The challenge was straightforward but daunting: Almost 25 inches of snow fell in 24 hours, an onslaught that ranked fifth on Boston’s all-time list. In a city originally built for the horse, where parked cars line narrow streets and front yards are called sidewalks, there was simply no place to put all that snow.
For most storms, plows can clear roads by shoving snow to the side. This blizzard, however, dumped so much snow that on Monday the city deployed what officials described as “snow strike forces,’’ a fleet of front-end loaders and dump trucks to clear key thoroughfares such as Harrison Avenue, Washington Street near Egleston Square, and Columbia Road from Uphams Corner to Blue Hill Avenue. Snow-melting machines worked all night in Forest Hills and at the intersection of Charles and Boylston streets.
“When you get 25 inches of snow, you can’t just leave it there,’’ said public works commissioner, Joanne Massaro. “It’s an arduous process, and we’re not going to get it all done in one shot, but we’re going to do our damn best.’’
By 1 p.m. Friday, as the storm began to howl, the city had up to 600 plows, salt spreaders, and other pieces of equipment crisscrossing the city’s 810 miles of roads. The team included roughly 90 city plows and another 400 to 500 private contractors.
Road crews worked through the night and on Saturday with a focus on plowing and salting major arteries as the snow fell, Massaro said. At 5 p.m. Saturday, after cars returned to the road with the lifting of a statewide travel ban, many plow drivers were sent home for a five-hour break. They had already stretched federal laws that limit work to 16 hours at a time, Massaro said.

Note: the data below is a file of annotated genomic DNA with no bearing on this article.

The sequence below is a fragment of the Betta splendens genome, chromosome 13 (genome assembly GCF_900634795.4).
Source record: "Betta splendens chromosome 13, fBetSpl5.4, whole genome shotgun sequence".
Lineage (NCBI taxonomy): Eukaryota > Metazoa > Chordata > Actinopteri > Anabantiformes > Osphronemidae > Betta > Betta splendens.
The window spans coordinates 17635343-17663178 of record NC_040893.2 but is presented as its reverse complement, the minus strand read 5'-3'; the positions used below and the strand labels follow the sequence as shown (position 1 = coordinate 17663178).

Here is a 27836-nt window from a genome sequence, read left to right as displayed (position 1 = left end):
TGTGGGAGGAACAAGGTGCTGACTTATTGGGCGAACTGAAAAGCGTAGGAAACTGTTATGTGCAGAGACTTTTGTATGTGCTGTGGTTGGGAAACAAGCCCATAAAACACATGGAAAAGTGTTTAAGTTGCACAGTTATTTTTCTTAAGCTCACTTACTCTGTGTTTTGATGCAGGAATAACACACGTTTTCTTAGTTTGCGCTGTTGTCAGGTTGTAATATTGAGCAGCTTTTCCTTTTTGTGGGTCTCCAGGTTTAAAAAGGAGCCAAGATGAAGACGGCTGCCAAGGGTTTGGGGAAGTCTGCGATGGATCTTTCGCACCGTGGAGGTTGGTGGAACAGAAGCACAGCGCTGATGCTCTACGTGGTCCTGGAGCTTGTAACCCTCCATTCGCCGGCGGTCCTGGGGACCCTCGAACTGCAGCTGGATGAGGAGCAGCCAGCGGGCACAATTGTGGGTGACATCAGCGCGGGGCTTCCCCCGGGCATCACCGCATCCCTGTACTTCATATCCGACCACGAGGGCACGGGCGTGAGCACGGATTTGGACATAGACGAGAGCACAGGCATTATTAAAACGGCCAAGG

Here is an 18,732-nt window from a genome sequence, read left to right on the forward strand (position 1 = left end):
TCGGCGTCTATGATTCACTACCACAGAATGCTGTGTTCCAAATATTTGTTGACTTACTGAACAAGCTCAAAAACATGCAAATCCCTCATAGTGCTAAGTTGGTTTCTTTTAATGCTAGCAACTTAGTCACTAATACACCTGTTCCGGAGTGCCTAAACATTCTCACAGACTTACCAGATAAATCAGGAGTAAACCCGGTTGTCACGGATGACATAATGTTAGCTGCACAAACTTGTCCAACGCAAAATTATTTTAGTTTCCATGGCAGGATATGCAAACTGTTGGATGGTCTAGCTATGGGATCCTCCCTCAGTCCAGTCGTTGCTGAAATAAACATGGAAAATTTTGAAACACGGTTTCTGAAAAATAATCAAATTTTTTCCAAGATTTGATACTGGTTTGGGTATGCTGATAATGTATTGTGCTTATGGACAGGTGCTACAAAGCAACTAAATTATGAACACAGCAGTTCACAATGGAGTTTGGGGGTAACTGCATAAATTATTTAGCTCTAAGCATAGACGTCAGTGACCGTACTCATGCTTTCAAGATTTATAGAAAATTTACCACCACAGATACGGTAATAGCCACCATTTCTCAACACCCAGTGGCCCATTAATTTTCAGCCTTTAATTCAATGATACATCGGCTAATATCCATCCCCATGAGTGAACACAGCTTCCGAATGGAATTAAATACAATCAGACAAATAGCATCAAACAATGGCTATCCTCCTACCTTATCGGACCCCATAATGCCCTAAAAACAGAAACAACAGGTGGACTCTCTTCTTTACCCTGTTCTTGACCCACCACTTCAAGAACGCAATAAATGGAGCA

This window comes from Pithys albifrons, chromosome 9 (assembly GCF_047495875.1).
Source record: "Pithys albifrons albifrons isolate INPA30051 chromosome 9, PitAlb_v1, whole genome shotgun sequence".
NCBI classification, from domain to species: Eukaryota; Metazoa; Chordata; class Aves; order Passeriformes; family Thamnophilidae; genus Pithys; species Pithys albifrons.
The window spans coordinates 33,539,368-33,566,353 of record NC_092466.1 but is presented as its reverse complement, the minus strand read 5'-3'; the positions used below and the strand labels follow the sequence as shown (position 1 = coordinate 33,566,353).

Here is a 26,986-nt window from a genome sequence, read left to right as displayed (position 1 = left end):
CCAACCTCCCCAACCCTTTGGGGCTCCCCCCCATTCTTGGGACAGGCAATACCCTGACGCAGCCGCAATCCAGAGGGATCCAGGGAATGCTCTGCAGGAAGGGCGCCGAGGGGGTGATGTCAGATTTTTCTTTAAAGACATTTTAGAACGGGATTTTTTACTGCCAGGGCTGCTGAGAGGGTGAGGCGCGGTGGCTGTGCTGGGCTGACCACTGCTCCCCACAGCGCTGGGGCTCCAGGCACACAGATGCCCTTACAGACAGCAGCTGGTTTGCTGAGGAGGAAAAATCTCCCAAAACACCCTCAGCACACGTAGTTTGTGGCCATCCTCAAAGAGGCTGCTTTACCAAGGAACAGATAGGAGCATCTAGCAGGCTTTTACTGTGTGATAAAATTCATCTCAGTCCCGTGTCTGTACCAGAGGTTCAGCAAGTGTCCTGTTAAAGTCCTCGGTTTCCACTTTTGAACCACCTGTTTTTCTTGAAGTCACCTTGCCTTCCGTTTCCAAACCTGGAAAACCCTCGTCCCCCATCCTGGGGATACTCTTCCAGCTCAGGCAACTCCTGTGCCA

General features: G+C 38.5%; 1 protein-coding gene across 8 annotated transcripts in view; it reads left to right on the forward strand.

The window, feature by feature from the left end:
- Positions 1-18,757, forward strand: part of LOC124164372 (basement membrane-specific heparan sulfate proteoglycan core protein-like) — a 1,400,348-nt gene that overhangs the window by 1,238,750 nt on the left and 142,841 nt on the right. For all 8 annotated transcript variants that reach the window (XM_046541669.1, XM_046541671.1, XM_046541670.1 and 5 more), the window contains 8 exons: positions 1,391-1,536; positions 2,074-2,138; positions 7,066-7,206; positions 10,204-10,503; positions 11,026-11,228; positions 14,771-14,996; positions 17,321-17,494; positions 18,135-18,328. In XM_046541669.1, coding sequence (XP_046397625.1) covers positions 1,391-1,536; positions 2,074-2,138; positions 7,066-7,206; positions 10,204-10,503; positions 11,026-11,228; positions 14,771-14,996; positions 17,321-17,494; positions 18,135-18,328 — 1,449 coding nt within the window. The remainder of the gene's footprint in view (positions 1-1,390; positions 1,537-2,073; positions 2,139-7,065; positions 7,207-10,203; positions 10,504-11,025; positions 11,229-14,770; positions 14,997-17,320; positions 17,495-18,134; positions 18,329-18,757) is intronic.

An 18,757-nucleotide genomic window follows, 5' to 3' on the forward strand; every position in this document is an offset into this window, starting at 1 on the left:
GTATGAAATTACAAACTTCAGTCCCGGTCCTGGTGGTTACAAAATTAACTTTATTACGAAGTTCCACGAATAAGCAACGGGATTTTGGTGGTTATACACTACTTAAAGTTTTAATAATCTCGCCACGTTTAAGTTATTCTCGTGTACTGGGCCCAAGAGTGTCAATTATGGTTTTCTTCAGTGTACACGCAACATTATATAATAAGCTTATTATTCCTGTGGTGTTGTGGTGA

“My guys love this; they live for snow,’’ Massaro said. “Still, even people who feel like that need to rest. It’s unsafe.’’
Emergency crews continued to plow streets, Massaro said, and teams hit roads again at 10 p.m. Saturday and worked through the rest of the weekend. After clearing major arteries, the focus shifted to side streets.
“It was very important to the mayor that we get there,’’ said Massaro. “I know he was frustrated, and so are we. People want to get out. We spent all night.’’
On Monday afternoon, a snow strike force descended on the intersection of L Street and Columbia Road in South Boston to remove snow piles that stood taller than passing pedestrians. The team included four hulking dump trucks and two front-end loaders.
Police blocked off the street. The buckets cut like jaws, tearing through piles. Bucket by bucket, the heavy equipment filled dump trucks with frozen slush. The trucks lugged the payload to vacant lots.
It took almost 45 minutes to cut the snow piles to the curb. The work represented just one intersection in a sprawling city clamoring for snow to be gone. Norman Parks, a 26-year employee at the Public Works Department who helped supervise the operation, made an acute observation about the challenge ahead.
“It’s a lot of snow,’’ he said.